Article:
This summer, the fantastic and the usual intertwined while my family spent time at the ranch where I grew up. The constant companionship of memory and discovery guided my thoughts toward those unexpected moments when fantasy leaves the realm of intentional thought, and bursts through the surface of our daily lives. Not quite unexpected moments such as coming across a child’s toy sword or finding a copy of a favorite book sets us thinking about fantasy, or even dredging up some wonderfully apt association between the not-very-pleasant teller at the bank and the White Witch, but the moments where things seem to fall between, when the very thing we are doing or the very place we are, fits without our forcing it into the realm of fantasy.
Setting out to read a fantasy novel, or write one, or play an RPG, or craft an article on some element of fantasy is something we all do with intention, and do so happily, but the wellspring of the “unexpected moment” is the unintentional way that fantasy roots in our minds…not quite the idea of a cultural imaginary, but certainly an individualized imaginary where the commonplaces of fantasy and our lives converge. Winter often lends itself to these moments, when the broad fields of glistening white transform what is with what could be, and bastions of snowbanks make everything a fortification; yet even those moments are imposed to some extent and I am certain I cannot look at the snow and see simply snow anymore, but snow-as-fantastic author. But the unexpected moments I am wondering about are rare and delightful moments of blurring and recognition.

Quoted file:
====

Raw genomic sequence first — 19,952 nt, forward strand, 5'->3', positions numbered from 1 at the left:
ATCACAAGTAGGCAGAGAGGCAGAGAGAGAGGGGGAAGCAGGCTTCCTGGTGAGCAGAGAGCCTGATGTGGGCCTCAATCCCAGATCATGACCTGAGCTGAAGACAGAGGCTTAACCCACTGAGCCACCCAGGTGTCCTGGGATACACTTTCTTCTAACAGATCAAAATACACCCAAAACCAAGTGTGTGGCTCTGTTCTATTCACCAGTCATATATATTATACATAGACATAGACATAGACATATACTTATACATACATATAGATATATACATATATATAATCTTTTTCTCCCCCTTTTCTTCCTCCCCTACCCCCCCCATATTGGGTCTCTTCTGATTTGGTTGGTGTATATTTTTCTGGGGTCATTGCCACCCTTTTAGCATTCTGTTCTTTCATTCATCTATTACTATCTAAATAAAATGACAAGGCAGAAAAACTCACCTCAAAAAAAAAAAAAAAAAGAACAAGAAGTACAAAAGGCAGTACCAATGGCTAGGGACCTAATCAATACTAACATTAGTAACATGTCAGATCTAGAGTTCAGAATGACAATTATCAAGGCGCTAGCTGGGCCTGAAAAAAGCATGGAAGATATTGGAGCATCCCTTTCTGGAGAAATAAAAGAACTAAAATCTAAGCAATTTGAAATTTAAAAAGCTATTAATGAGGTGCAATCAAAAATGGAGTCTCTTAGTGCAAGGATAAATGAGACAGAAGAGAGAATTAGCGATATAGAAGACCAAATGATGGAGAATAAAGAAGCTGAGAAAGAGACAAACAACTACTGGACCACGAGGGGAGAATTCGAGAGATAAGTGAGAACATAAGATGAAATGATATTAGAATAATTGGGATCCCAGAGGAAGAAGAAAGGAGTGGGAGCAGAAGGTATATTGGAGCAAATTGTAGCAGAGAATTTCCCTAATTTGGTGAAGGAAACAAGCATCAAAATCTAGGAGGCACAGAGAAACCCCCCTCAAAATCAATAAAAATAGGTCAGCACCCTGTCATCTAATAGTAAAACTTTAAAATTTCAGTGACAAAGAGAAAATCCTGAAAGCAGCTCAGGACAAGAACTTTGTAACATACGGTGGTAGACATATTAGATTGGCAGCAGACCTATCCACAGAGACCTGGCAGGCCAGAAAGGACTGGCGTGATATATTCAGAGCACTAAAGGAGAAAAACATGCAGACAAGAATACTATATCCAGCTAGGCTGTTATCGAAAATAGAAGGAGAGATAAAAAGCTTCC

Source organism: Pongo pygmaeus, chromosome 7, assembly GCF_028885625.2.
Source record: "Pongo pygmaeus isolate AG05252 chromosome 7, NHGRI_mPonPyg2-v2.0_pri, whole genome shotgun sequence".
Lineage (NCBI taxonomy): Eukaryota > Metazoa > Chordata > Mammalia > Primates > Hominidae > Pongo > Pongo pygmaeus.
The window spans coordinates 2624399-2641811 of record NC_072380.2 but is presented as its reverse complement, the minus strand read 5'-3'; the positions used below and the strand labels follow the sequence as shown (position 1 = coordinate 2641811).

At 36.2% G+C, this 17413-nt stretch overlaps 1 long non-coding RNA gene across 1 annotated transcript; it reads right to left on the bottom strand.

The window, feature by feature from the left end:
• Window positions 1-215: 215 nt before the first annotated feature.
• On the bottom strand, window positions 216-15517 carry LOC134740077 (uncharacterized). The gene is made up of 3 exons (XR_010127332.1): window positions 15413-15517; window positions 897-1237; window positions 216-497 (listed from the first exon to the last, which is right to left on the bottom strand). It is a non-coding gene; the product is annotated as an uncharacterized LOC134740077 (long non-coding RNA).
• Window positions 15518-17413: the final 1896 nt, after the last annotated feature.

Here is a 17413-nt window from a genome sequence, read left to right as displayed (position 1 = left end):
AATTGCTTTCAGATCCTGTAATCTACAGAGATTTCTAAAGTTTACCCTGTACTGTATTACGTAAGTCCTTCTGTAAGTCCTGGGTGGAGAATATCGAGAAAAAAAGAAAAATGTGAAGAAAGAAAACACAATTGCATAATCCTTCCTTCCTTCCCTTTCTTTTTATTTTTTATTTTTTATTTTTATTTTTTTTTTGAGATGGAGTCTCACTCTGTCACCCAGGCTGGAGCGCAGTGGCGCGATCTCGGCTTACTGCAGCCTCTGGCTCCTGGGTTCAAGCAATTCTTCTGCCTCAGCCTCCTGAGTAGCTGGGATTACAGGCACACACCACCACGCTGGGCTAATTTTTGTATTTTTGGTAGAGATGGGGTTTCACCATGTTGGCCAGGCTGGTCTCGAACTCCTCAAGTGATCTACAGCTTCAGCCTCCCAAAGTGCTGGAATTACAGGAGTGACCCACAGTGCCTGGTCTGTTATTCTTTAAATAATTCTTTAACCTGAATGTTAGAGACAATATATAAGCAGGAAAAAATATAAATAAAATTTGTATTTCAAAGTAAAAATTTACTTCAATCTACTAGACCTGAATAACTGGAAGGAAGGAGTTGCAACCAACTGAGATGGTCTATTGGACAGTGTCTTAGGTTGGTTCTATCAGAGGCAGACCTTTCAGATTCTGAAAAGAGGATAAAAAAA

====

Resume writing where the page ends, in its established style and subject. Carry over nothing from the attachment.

The sort of moment I wonder at is one such as this: working in a large wheatfield, with the rise and fall of hills obscuring any roads or distant houses, anyone who pauses and looks up would be possibly unsurprised to see a horse and rider arriving…but there are times when that horse and rider are distant or obscured enough to give a momentary thought that they could be a knight and charger, or brigand and mount, and in that moment we are not undisturbed by that possibility. The image isn’t forced, it simply is one of the possible combinations that horse and rider could be. Of course the reality of who the rider is dispels the charmed moment, but the intersection between fantasy and ordinary commonplaces is a brief and wonderful thing.
The same sort of moment holds true in smaller ways, perhaps working in a garden and the small movement under the shrubs is probably the usual rabbit come to see exactly where the lettuce will soon come up, but for a moment it seems reasonable that something else is there, sinister or hobbit like.
These unexpected moments are, I very much hope, shades and whispers of how we first felt on reading that favorite book, or when we were children thinking that perhaps the toy sword was more than a toy. I hope they are reminders of the way fantasy keeps fresh within our minds, and even those of us who ride often, or fence, or are masters of RPG realms and SCA kingdoms, or write and study fantasy and are well versed in so many other worlds, can still be taken by surprise by fantasy.